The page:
Album: "It's Only Me" by Lil Baby
Release Date: Oct. 14, 2022
Label: Quality Control Music
Runtime: 65 minutes
Atlanta rapper Lil Baby has never had a greater maturity to his lyrics than he does on his new album "It's Only Me." But sometimes poetic lyricism isn't enough to make a strong album — no matter how many unforgettable featured verses or how touching the introspective lyrical performances are.
The album ultimately feels lackluster with nearly all 23 songs being sonically monotonous, extremely forgettable and low-effort. It almost feels like Baby's growth as an artist has become stagnant.
Listeners can see this monotony throughout the album — it's an undeniable trend in the piece. Even songs like "Heyy" feel repetitive because, while different from the rest of the album, they show off a flow that sounds identical to the style he used on his 2020 single "Heatin Up."
While Baby's lacking creative throughout the songs are obvious, there are parts of the album worth listening to. Many of the songs have amazing features — including an oxymoronic verse from Nardo Wick that sees Wick give an energetic performance despite whispering for all of it.
Songs like "Never Hating by Lil Baby & Young Thug" and "Forever (Ft. Fridayy)" are actually fun and catchy, albeit because of the features and the occasional unique tempo shift. These songs also work, in part, because of the sense of variety they bring — one the album is desperately without.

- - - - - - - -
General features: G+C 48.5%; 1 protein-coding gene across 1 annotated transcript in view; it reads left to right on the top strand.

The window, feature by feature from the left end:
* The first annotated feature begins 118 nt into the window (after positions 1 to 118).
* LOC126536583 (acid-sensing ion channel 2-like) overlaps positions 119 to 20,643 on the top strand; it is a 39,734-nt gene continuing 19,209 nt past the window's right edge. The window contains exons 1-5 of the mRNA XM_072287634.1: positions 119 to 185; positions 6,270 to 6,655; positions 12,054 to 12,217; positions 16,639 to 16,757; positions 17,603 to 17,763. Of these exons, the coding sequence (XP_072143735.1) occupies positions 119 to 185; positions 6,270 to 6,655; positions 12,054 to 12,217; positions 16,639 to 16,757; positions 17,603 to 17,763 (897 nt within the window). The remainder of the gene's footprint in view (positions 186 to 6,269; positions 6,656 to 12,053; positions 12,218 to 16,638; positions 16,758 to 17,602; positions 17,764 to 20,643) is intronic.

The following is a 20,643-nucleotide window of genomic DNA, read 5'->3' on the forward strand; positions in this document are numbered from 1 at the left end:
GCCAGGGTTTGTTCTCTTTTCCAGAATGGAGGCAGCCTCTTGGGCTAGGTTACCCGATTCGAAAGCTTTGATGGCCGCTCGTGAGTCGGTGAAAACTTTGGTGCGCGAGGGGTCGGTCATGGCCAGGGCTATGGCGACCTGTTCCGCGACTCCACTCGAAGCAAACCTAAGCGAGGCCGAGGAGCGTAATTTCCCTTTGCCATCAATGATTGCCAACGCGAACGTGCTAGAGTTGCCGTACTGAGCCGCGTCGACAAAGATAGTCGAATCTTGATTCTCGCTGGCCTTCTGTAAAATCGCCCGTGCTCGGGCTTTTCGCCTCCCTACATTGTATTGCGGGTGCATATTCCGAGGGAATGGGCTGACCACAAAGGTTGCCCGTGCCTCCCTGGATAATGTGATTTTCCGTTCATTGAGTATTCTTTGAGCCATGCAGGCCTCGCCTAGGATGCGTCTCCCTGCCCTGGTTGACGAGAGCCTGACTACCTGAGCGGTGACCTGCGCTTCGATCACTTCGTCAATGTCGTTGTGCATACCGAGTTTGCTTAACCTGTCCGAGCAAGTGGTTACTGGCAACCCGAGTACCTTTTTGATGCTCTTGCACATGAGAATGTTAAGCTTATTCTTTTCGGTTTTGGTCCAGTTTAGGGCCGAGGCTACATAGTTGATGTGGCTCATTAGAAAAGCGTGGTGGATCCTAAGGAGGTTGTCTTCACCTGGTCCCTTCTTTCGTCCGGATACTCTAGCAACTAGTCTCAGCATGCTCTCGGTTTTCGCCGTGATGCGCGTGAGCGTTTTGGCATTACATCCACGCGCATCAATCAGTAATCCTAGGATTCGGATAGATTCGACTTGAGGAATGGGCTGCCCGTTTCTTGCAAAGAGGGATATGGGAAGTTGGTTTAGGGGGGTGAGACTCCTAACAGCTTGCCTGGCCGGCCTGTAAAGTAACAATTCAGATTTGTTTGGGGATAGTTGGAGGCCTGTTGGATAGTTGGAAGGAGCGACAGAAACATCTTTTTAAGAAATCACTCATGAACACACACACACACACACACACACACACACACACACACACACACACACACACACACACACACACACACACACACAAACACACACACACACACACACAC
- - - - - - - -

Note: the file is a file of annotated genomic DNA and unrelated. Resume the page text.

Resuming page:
The album does show Baby's storytelling ability, through breaks in the monotony from songs like "Russian Roulette," "Forever (Ft. Fridayy)" and "No Fly Zone," where Baby provides intimate introspection. He changes styles and raps melodically about wanting to continue his affair with a romantic partner who is already in a committed relationship, about the pain and violence in his community, his struggles through poverty and crime, the growth he feels from adversity, wanting to give his kids a good life and even how his wealth has allowed him to move on from his previous hardships, while many of his friends experienced the inverse.
These songs all have the makings of good tracks — lycrism, introspection, personal storytelling, smooth chorus and heavy vocals from Fridayy.
A review on this album wouldn't be complete without at least mentioning Baby's rapping stamina and energy, which are noticeable in certain songs. There's nothing to dislike about seeing the rapper at his most confident, as he brags about his expensive watches with a clever play on words.
"AP a cool quarter million, I'm sorry, this watch do not come from me punchin' no clock" he raps in "Not Finished."
But even bragging charism, rich features, stunning vocals or an introspective Lil Baby aren't enough to make this album reach its full potential. It all sounds generic and similar, leaving listeners with a bloated sound.
Perhaps Baby has grown complacent after becoming one of the biggest rappers in the industry.